Hungary Jews Unite Amid Furor Over 'List'

Community Becomes Vocal Amid Rising Anti-Semitism

No to Neo-Nazis: A Hungarian boy carries the country’s flag at a rally to denounce the far right Jobbik Party.
getty images
No to Neo-Nazis: A Hungarian boy carries the country’s flag at a rally to denounce the far right Jobbik Party.

By Reuters

Published December 16, 2012.
  • Print
  • Share Share
  • Single Page

(page 3 of 3)

“I think such a conflict makes it timely to tally up people of Jewish ancestry who live here, especially in the Hungarian parliament and the Hungarian government, who, indeed, pose a national security risk to Hungary,” he told parliament.

Hungary’s centre-right government condemned the remarks, for which Gyongyosi later apologised, and the U.S. Embassy in Budapest called them “outrageous”.

Although anti-Semitism has not yet led to serious physical confrontations, hate crimes have included desecration of Jewish cemeteries and a verbal attack in Budapest on 90-year-old former Chief Rabbi Joseph Schweitzer.

“I don’t think all people who vote for Jobbik are anti-Semites,” said Slomo Koves, the chief rabbi of the Unified Hungarian Jewish Congregation.

“But if Jobbik brings it into the public discourse, even people who were not anti-Semites before, they feel like it’s a way to show your frustration… The problem is that this has an effect on the state of mind of all Hungarians.”

UNITY

Andras Heisler, a leader of Mazsihisz, the Association of Jewish Communes in Hungary, said Jobbik was a danger to Hungary.

“I think this is real racism and inciting hatred. A bad economic situation, recession, usually flames tempers and this is the case now as well.”

Laden with debt and hit hard by the wider debt crisis in Europe, the country is struggling to end recession and sort out its finances, and a series of austerity measures have increased tensions on the street.

Anti-Semitism has made some Jews more determined to stand up for their heritage, said Zoltan Jakal, a 36-year-old financial analyst and part-time cantor.

“I have several friends who have strengthened their Jewish identity because of a few incidents with anti-Semites,” Jakal said. “When there’s peace people tend to forget they are Jews. If nobody else reminds them of this, anti-Semites will.”

Hungary’s political elite showed a rare gesture of unity at a big rally on Dec. 2, where ruling and opposition party leaders expressed their disdain for Jobbik’s politics.

So far, polls suggest Jobbik has retained its voter base. Among young voters its support is nearly 20 percent, making it the strongest party in the age group below 30, according to a Republikon Institute poll earlier this year.

But unlike its hugely successful anti-Roma rhetoric, anti-Semitism may end up working against Jobbik on the long run, Republikon Institute Director Csaba Toth told Reuters, because it will put off potential coalition partners.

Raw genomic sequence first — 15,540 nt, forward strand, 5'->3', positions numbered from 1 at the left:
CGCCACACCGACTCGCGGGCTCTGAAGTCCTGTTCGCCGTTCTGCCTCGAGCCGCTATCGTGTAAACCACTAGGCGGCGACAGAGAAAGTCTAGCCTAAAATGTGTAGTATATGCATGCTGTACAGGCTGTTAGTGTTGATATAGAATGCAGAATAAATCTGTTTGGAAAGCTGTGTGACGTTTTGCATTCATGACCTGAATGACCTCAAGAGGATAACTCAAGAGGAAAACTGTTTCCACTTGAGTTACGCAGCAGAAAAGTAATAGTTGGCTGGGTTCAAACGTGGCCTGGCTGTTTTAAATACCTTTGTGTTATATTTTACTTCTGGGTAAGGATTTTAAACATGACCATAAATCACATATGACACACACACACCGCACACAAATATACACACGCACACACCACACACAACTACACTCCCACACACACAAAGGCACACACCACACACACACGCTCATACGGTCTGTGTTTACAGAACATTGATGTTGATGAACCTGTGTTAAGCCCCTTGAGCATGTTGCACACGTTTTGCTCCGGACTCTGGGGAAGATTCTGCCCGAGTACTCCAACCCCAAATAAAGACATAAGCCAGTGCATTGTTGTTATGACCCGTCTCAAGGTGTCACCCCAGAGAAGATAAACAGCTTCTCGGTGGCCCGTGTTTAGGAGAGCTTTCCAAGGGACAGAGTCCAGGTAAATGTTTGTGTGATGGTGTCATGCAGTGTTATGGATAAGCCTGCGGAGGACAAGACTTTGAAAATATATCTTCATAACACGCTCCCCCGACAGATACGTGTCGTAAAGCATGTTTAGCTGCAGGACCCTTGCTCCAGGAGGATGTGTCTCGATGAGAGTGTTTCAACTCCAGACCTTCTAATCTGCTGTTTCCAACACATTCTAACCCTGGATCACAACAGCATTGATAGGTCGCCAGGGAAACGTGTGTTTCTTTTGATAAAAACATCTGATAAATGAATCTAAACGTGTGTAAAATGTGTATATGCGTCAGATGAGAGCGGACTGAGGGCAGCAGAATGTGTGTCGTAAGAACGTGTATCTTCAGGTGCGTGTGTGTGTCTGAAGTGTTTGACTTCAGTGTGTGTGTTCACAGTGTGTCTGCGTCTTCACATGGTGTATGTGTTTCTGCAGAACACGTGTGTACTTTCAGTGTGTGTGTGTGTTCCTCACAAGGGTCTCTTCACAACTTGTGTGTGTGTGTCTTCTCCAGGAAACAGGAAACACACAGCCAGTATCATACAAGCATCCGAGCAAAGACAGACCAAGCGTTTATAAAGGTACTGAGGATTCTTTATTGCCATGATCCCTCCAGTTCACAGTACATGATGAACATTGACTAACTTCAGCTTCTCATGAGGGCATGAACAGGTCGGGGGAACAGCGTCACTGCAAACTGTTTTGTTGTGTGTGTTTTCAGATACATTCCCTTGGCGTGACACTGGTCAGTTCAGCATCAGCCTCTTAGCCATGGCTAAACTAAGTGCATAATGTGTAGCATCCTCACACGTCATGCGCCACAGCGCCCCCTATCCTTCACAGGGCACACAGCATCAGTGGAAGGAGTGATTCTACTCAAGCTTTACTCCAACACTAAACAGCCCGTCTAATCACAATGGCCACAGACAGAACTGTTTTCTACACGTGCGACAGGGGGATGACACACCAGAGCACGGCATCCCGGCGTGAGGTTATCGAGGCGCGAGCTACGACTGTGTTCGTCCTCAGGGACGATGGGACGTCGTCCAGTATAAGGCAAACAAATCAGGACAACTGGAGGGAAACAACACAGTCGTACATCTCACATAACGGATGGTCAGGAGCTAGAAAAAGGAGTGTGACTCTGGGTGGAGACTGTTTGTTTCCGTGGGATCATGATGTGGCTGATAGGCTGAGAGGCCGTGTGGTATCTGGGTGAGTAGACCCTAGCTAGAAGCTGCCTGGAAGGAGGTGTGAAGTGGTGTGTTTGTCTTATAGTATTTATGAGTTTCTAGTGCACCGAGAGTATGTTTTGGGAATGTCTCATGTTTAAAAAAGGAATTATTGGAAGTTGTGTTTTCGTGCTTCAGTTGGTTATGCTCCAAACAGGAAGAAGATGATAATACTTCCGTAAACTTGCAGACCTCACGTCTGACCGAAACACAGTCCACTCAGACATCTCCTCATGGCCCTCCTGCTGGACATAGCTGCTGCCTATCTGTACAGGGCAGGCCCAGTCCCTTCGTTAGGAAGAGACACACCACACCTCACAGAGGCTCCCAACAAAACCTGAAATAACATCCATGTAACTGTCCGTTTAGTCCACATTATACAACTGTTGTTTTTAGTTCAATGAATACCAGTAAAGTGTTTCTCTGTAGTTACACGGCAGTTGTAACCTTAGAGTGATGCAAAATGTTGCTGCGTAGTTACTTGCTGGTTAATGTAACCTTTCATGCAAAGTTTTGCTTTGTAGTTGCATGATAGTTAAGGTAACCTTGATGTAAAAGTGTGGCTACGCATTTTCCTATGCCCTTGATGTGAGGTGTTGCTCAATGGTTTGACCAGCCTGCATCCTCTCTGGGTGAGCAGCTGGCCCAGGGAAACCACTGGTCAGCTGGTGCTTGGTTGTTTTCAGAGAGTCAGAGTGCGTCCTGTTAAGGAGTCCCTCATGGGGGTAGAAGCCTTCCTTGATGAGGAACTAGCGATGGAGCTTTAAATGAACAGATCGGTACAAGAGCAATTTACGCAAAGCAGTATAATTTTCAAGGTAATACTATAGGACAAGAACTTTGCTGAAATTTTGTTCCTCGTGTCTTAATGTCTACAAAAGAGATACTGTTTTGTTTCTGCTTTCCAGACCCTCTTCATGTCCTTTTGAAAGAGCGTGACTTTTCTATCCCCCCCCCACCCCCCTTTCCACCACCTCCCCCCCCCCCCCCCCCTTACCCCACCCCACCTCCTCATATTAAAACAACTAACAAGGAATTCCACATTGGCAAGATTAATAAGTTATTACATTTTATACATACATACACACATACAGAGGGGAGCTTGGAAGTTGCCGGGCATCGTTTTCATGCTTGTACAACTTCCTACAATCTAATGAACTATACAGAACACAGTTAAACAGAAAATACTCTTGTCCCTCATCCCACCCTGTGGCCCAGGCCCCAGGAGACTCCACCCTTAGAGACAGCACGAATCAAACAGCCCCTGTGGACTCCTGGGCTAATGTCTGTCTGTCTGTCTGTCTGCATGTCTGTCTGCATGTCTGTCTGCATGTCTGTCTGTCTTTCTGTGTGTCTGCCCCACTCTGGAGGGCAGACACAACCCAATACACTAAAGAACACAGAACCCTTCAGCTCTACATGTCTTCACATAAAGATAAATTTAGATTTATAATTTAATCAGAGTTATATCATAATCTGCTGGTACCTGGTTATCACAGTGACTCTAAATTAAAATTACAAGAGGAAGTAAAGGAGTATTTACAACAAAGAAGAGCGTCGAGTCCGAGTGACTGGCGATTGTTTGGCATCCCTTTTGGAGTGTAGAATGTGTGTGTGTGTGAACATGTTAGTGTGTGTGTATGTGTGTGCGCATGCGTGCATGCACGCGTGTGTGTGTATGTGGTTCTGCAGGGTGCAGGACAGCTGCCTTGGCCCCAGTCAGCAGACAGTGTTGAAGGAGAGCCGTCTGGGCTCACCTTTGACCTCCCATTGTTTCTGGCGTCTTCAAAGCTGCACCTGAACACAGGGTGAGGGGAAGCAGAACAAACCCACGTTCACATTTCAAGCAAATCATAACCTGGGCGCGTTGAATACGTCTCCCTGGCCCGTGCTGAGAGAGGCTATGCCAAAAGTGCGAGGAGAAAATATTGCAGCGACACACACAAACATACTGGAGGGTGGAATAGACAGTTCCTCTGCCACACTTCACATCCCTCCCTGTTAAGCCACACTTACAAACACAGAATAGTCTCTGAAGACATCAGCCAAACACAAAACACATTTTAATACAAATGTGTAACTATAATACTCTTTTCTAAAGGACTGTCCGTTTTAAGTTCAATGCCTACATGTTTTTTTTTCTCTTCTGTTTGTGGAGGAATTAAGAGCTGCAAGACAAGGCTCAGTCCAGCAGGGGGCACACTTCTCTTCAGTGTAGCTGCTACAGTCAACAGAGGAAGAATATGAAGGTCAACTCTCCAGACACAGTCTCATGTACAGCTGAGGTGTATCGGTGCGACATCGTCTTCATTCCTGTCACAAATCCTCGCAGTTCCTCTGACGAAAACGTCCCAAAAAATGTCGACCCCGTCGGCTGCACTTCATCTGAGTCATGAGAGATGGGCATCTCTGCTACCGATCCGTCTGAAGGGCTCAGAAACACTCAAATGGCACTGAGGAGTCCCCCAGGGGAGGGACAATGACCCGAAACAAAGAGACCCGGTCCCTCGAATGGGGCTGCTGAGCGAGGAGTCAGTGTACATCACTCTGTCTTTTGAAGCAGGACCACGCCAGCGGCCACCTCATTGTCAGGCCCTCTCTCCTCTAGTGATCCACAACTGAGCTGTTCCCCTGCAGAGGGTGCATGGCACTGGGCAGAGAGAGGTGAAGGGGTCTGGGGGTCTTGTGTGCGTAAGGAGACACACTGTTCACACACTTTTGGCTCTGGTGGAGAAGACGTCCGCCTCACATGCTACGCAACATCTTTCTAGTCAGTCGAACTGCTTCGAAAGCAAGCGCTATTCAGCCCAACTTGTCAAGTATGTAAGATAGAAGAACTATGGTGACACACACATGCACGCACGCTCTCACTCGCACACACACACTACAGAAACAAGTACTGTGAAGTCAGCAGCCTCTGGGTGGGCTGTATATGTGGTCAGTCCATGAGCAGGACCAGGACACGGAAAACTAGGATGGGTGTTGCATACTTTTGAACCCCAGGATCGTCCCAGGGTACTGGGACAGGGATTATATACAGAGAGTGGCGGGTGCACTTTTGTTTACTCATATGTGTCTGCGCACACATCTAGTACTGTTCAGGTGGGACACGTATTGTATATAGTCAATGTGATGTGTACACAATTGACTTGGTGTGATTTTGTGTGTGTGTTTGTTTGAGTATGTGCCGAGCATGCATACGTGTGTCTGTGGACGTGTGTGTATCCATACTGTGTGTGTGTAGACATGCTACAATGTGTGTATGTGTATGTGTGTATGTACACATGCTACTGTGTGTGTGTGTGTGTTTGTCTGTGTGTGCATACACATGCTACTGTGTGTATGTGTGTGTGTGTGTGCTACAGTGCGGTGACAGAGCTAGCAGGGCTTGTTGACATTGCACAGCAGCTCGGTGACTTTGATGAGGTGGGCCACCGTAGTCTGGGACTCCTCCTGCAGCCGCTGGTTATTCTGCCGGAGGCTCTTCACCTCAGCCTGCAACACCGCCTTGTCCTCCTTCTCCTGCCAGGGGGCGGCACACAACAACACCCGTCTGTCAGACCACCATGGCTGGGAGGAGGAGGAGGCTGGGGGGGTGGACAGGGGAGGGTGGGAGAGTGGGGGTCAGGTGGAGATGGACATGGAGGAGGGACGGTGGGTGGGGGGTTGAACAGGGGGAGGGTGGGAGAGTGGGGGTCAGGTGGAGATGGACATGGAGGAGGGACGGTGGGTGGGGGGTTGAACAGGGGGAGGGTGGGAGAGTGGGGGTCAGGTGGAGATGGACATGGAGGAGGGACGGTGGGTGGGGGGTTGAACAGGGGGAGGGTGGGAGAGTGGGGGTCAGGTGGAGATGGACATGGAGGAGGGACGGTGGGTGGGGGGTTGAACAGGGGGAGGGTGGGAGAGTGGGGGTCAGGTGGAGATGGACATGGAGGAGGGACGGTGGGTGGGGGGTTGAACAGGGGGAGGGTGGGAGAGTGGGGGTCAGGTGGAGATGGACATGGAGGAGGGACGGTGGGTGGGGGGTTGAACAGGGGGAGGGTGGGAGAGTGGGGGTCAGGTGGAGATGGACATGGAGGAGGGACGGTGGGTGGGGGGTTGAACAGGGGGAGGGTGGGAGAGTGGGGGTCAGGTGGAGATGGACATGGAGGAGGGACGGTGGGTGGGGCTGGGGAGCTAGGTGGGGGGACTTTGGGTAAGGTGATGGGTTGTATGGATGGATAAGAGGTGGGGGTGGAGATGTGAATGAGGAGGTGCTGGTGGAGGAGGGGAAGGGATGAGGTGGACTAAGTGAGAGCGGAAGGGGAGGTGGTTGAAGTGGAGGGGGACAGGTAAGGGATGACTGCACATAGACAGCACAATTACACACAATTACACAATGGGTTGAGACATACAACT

“Anti-Semitism gets far fewer votes,” he said.


The Jewish Daily Forward welcomes reader comments in order to promote thoughtful discussion on issues of importance to the Jewish community. In the interest of maintaining a civil forum, The Jewish Daily Forwardrequires that all commenters be appropriately respectful toward our writers, other commenters and the subjects of the articles. Vigorous debate and reasoned critique are welcome; name-calling and personal invective are not. While we generally do not seek to edit or actively moderate comments, our spam filter prevents most links and certain key words from being posted and The Jewish Daily Forward reserves the right to remove comments for any reason.





Find us on Facebook!
  • British Jews are having their 'Open Hillel' moment. Do you think Israel advocacy on campus runs the risk of excluding some Jewish students?
  • "What I didn’t realize before my trip was that I would leave Uganda with a powerful mandate on my shoulders — almost as if I had personally left Egypt."
  • Is it better to have a young, fresh rabbi, or a rabbi who stays with the same congregation for a long time? What do you think?
  • Why does the leader of Israel's social protest movement now work in a beauty parlor instead of the Knesset?
  • What's it like to be Chagall's granddaughter?
  • Is pot kosher for Passover. The rabbis say no, especially for Ashkenazi Jews. And it doesn't matter if its the unofficial Pot Day of April 20.
  • A Ukrainian rabbi says he thinks the leaflets ordering Jews in restive Donetsk to 'register' were a hoax. But the disturbing story still won't die.
  • Some snacks to help you get through the second half of Passover.
  • You wouldn't think that a Soviet-Jewish immigrant would find much in common with Gabriel Garcia Marquez. But the famed novelist once helped one man find his first love. http://jd.fo/f3JiS
  • Can you relate?
  • The Forverts' "Bintel Brief" advice column ran for more than 65 years. Now it's getting a second life — as a cartoon.
  • Half of this Hillel's members believe Jesus was the Messiah.
  • Vinyl isn't just for hipsters and hippies. Israeli photographer Eilan Paz documents the most astonishing record collections from around the world:http://jd.fo/g3IyM
  • Could Spider-Man be Jewish? Andrew Garfield thinks so.
  • Most tasteless video ever? A new video shows Jesus Christ dying at Auschwitz.
  • from-cache

Would you like to receive updates about new stories?




















We will not share your e-mail address or other personal information.

Already subscribed? Manage your subscription.